Articles in Category: Supply & Demand

This morning in metals news: MetalMiner released its May MMO report earlier this week; US crude oil imports from OPEC are down; and the International Energy Agency issued a report on clean energy and the expected surge in critical mineral demand.

The MetalMiner Best Practice Library offers a wealth of knowledge and tips to help buyers stay on top of metals markets and buying strategies.

May 2021 MMO report

Earlier this week, MetalMiner released its May 2021 Monthly Metal Outlook (MMO) forecast report.

The report — available only to subscribers — offers detailed analysis of 10 key metals. The coverage includes support and resistance figures, price drivers, buying strategies and much more.

Visit the MMO landing page for more information.

US crude oil imports from OPEC decline

US crude oil imports from OPEC nations have declined, the Energy Information Administration reported.

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rare earths

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The Biden administration taken another step to ease China’s current stranglehold on the rare earth element (REE) sector.

These elements are a crucial ingredient in the manufacture of products for both civilians and the defense sector. Rare earths make their way into smartphones, computer hard drives, medical imaging equipment, electric vehicles, and missiles, aircraft guidance and control systems, radars, and more.

The MetalMiner Best Practice Library offers a wealth of knowledge and tips to help buyers stay on top of metals markets and buying strategies.

DOE awards $19M toward rare earths, critical minerals production

The US Department of Energy (DOE) recently earmarked US $19 million to fund 13 projects to produce REEs and critical minerals.

Sen. Mitt Romney cited China’s “near monopoly” on the sector and his state’s role in the US’s attempts to boost its own production.

“With this funding, Utah will continue to play a vital role in United States’ production of rare earth metals and critical minerals, which will help rebuild our supply chain and decrease our dependence on China,” Romney said.

Furthermore, China produces almost 70% of the world’s total supply of rare earth metals.

Those who will receive the funding include: Pennsylvania State University; Virginia Polytechnic Institute and State University; Collaborative Composite Solutions; and New Mexico Institute of Mining and Technology.

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Before we head into the weekend, let’s take a look back at the week that was and the metals storylines here on MetalMiner, including rising global crude steel production, automotive sector developments and much more:

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steelmaking in an EAF

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Week of April 26-30 (global steel production, oil prices and more)

The MetalMiner Best Practice Library offers a wealth of knowledge and tips to help buyers stay on top of metals markets and buying strategies.

automotive sale in dealership

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According to a joint forecast released by J.D. Power and LMC Automotive, US new-vehicle retail sales in April 2021 are headed for the highest number ever recorded for that month.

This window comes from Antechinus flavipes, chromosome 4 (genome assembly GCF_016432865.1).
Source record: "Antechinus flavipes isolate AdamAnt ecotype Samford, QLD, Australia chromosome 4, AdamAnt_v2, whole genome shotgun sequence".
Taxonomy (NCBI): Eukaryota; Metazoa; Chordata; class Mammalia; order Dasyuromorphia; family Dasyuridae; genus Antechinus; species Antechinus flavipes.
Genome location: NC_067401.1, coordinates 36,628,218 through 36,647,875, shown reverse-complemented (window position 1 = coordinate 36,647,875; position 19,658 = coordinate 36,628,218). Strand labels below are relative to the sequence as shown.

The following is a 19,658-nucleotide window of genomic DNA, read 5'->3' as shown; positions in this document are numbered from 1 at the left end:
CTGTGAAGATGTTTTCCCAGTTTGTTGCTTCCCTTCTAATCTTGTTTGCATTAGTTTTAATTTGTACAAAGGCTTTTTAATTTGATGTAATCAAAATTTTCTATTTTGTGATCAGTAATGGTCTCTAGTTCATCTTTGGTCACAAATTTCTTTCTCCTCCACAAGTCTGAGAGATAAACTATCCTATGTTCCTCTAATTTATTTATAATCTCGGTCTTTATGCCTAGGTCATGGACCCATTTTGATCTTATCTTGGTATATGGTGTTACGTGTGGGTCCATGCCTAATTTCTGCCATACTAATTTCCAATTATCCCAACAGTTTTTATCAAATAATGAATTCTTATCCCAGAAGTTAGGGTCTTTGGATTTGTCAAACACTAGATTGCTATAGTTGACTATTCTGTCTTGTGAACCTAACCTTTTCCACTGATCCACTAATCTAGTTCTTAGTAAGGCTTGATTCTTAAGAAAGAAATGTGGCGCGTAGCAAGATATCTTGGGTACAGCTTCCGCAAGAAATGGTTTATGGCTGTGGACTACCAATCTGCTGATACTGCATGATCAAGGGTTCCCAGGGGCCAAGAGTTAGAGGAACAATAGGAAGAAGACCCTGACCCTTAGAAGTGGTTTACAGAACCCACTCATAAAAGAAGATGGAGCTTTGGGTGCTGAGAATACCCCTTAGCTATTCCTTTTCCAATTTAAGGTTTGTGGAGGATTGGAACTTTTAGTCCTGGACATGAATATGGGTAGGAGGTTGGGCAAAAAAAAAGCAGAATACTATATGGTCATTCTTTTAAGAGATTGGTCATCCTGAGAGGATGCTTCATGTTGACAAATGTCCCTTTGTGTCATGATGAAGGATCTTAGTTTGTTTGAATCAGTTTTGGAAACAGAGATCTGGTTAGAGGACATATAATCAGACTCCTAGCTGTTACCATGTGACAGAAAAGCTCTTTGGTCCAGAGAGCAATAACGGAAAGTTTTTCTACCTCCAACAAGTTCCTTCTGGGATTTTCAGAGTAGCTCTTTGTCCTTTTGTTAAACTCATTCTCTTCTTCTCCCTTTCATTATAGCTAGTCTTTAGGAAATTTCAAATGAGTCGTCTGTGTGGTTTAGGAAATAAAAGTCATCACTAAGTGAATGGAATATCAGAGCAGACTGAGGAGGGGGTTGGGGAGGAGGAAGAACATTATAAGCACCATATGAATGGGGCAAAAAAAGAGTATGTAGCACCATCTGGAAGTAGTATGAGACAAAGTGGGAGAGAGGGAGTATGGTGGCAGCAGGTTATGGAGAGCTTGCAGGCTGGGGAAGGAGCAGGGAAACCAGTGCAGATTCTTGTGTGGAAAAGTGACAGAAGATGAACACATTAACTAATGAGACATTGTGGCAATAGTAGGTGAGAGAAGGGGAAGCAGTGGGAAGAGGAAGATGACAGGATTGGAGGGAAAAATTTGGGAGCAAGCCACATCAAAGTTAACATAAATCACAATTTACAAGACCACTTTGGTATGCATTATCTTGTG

The news will be some consolation to automakers, who have struggled with a semiconductor shortage. As a result of the shortage, General Motors, Ford, Stellantis, Honda and many others have had to idle production.

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New-vehicle retail sales set to hit record April

Despite the slowdown in output, US automotive sales surged in April.

According to a forecast released today by J.D. Power and LMC Automotive, new-vehicle retail sales in April are set to reach 1,325,500 units. Trucks and SUVs are expected to account for 76.1% of those sales.

That sales figure would mark a whopping 110.6% increase from April 2020 sales (when adjusted for selling days).

Meanwhile, the April sales forecast marked a 20.8% increase compared with April 2019 sales.

In addition, the automotive intelligence firms projected 1,479,800 units in total new sales. That would mark an increase of 107.1% from April 2020. When compared with April 2019, it is a 7.8% jump when adjusted for selling days.

The groups forecast the seasonally adjusted annualized rate (SAAR) for total new-vehicle sales to reach 18.1 million units. That would mark an increase of 9.4 million units from 2020 and 1.7 million units from 2019.

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Cautious production increases by OPEC+ and a strong business cycle upturn have encouraged bullish sentiment about downward pressure on oil inventories and upward pressure on the oil price in the second half of the year, Reuters columnist John Kemp reports in a recent post.

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Oil prices ease as infections rise in major importers Japan, India

oil price chart

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But prices have eased off last week and into this one. Initially, this came as caution rose over the prospect of output increases from shale producers. More recently, however, resurgent coronavirus infections in India and Japan, both major oil importers, have weighed on prices.

Despite growing optimism in the US and, to a lesser extent, in Europe, India’s oil demand remains in doubt.

India has posted several days of record-setting COVID-19 cases, with expectations they are going to get even worse. Bloomberg reports that demand for fuels could plunge by 20% in April.

It seems likely that new lockdowns could be in place for several weeks or even months. In turn, that would seriously impact Indian demand.

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Temperance Beer Co. brewery in Evanston

Source: Temperance Beer Co.

A little over a year has come and gone since the COVID-19 pandemic took hold in the US.

In addition to the immense human toll, the pandemic has changed the way many people live their lives. Work situations have changed, as many have switched out commutes to the office for a morning commute to their living rooms or home office spaces.

Furthermore, consumption habits have changed, too.